UPFRONT Alternative Take on Globalisation

If strong management stems from open-minded appraisal of new ideas, many in the business community could do well to check out Avi Lewis’ latest film The Take. Scheduled for local release at this year’s upcoming Telecom New Zealand International Film Festival, The Take may be potent omen of where we’re heading under globalisation but it’s not anti-globalisation as such. It’s point Lewis is keen to stress in an interview from his home in Canada.
Yes, he concedes, it is part of growing phenomenon of films challenging the business status quo – and he’s clearly comfortable standing alongside slew of thought-provoking films released since the 1999 Seattle WTO protests and which include Morgan Spurlock’s Super Size Me, last year’s film festival hit The Corporation, and another of this year’s festival debutantes, Enron: The Smartest Guys in the Room.
Where Lewis draws the line is in the terminology, rejecting the term ‘anti-globalisation’ in favour of ‘internationalist’ and pointing out the inbuilt irony that organisations which oppose globalisation are “extraordinarily global” themselves.
Lewis describes The Take as genuine attempt to answer question that he and partner Naomi Klein hear not only from political critics in the course of the globalisation debate but also increasingly from social movements around the world: “We know what you are against – you are good at articulating the critique of this phase of globalisation – but what are you for?”
They were, he says, looking for places in the world where people were trying to come up with organic, local and democratic alternatives to process which increasingly means that decisions that affect communities are made far away from where the effects are felt.
Lewis and Klein’s search led them to Argentina where, in the wake of the country’s spectacular economic meltdown in 2001, unemployed factory workers have been reclaiming their previous workplaces, which are now lying idle, and fight for the right to run the business themselves. telling earlier scene had shown the nation’s wealth being spirited overseas under cover of darkness as offshore owners reclaim their money and leave locals to fend for themselves.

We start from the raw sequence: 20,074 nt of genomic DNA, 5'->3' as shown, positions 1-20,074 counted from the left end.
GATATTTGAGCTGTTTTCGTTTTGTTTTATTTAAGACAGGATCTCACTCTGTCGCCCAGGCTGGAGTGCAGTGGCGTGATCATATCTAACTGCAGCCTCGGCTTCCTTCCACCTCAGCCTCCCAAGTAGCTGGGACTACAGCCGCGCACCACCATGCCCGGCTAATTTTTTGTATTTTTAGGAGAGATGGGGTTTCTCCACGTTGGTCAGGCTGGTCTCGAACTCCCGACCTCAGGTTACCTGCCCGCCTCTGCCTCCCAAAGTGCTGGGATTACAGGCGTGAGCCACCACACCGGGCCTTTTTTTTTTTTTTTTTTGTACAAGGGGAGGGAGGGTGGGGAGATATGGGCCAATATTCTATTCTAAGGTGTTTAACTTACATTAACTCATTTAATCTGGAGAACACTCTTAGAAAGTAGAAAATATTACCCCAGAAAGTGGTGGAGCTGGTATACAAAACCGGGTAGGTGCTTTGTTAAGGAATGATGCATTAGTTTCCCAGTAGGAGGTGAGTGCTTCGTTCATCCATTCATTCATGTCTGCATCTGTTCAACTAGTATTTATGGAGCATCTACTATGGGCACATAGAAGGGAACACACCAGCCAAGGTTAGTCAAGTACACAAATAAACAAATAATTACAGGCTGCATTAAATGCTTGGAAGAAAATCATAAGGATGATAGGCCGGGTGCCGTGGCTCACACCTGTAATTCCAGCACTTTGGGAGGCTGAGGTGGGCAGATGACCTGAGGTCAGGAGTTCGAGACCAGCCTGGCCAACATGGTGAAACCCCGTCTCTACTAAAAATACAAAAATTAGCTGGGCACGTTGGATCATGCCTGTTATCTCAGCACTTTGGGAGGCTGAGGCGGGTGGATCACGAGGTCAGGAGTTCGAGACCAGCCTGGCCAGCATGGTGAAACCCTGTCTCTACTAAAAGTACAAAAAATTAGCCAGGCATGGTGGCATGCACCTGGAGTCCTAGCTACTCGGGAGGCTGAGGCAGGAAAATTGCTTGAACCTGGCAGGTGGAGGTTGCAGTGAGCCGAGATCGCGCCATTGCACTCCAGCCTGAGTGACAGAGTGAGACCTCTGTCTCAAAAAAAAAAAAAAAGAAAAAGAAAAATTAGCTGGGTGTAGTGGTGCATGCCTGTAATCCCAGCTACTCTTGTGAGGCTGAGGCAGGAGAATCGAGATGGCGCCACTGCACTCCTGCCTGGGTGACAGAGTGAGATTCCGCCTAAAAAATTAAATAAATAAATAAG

Lewis’ ability to embrace irony runs throughout the film. An impoverished mother complains that her “kids don’t even remember what McDonald’s Happy Meal looks like any more” and he says he was very careful to leave in the film the fact that one of the workers in the auto-parts factory voted for Carlos Menem – the politician who many hold responsible for devastating the local economy.
“We’re not in the business of propagandising or trying to make everything fit particular political ideology,” says Lewis. “Rather, we’re researching places in the world where people are trying to respond to these economic policies which we believe are very damaging.” In Lewis’ view, the simple act of fighting for decent job doesn’t transform people into Maoist revolutionaries. “People live in consumer capitalism and that’s not going to change any time soon. So you see that in many of the new initiatives around the world people are not starting from an ideological perspective and then trying to create some socialist alternative. People are starting from position of some economic desperation and trying creatively to come up with some solutions that will allow them to save their towns from becoming ghost towns, to save their jobs.”
This year’s film festival runs across 15 centres nationwide between July 8 and November 30. Details on www.nzff.co.nz. Take look.

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